Two new studies, a commentary and an editorial in today's issue of the Journal of the American Medical Association entreat research institutions in the U.S. to establish and enforce uniform guidelines for relationships between scientists and industry sponsors to avoid conflicts of interest. "When an investigator has a financial interest in or funding by a company with activities related to his or her research, the research is lower in quality, more likely to favor the sponsor's product, less likely to be published and more likely to have delayed publication," writes JAMA Editor Catherine D. DeAngelis, citing previous findings. "Institutional safeguards can substantially mitigate the negative effects of funding from companies with a vested interest in the results."
The first new study, from Mildred Cho of Stanford University and her colleagues, looked at just what kinds of safeguards are already in place and found them lacking. The authors reviewed the existing 89 policies on conflict of interest from 100 biomedical research institutions in the U.S.--those receiving the most funding from the National Institutes of Health in 1998. Only 55 percent required financial disclosures from all faculty; 45 percent required them only from the principal investigators or those conducting the research. A mere 19 percent included specific limits on faculty activities, and only 4 percent prohibited student involvement in work sponsored by a company in which the faculty mentor had a financial interest. "Wide variation in management of conflicts of interest among institutions may cause unnecessary confusion among potential industrial partners or competition among universities for corporate sponsorship that could erode academic standards and lessen public confidence in university research," the authors conclude.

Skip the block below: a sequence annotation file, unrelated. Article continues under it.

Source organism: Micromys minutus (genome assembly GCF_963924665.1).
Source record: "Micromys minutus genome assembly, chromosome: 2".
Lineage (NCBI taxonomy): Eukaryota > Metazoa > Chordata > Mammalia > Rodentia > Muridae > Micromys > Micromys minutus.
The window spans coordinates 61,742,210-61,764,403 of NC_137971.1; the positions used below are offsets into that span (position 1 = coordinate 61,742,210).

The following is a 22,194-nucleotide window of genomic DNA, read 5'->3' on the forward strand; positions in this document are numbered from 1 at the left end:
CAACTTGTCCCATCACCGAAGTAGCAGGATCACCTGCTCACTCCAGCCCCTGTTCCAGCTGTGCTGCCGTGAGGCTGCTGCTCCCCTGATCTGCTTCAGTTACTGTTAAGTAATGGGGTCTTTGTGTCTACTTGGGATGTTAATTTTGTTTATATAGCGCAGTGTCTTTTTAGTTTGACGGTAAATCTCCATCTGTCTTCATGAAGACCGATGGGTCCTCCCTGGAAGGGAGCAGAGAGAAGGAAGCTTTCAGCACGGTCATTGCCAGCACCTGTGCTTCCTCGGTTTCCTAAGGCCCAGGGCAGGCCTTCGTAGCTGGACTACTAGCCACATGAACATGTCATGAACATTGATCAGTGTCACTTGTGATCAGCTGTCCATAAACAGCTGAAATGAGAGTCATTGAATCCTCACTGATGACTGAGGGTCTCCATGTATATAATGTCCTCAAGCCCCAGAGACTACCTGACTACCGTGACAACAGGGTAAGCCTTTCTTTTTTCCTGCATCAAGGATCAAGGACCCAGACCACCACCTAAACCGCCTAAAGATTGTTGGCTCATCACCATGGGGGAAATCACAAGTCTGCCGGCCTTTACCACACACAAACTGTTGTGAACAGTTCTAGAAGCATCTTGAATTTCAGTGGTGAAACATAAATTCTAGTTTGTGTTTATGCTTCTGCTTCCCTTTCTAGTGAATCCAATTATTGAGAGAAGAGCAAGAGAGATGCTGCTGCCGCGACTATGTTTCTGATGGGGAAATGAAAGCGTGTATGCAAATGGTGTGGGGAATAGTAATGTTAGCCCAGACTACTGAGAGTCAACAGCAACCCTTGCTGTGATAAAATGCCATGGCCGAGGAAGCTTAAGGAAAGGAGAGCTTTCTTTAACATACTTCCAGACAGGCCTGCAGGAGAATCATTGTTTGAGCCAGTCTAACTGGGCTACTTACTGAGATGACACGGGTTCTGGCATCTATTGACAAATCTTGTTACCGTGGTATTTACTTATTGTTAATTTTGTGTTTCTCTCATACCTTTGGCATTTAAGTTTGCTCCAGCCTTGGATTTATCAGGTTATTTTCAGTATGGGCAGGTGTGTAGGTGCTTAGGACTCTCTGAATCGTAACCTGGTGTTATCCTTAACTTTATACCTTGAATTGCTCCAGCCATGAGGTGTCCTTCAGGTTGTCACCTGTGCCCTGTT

The second study took a closer look at the nature of faculty-sponsor relationships, analyzing disclosure forms and other documents from December 1980 to October 1999, maintained by the administrator of conflict of interest policies at the University of California, San Francisco. Among other facts shown in the chart above, Elizabeth A. Boyd and Lisa A. Bero discovered that nearly 8 percent of academic scientists at U.C.S.F. had some kind of financial ties to sponsors of their research in 1999--almost twice as many who reported the same interests 12 years earlier. "Our study shows a set of intricate financial relationships between faculty researchers and private sponsors, extending beyond the funding of particular research projects," the authors write. Although most relationships were not deemed problematic, they found that U.C.S.F.'s advisory panel had recommended that faculty sell stocks, resign from management positions or take similar actions in 26 percent of the cases.
In his commentary, David Korn of the Association of American Medical Colleges put it this way: "Recent reports claiming inadequacies in university systems of protection of human research participants and alleging linkage of individual and institutional financial conflicts of interest to the deaths of research participants sound a clarion call to the academic medical community to come together to address these critical issues."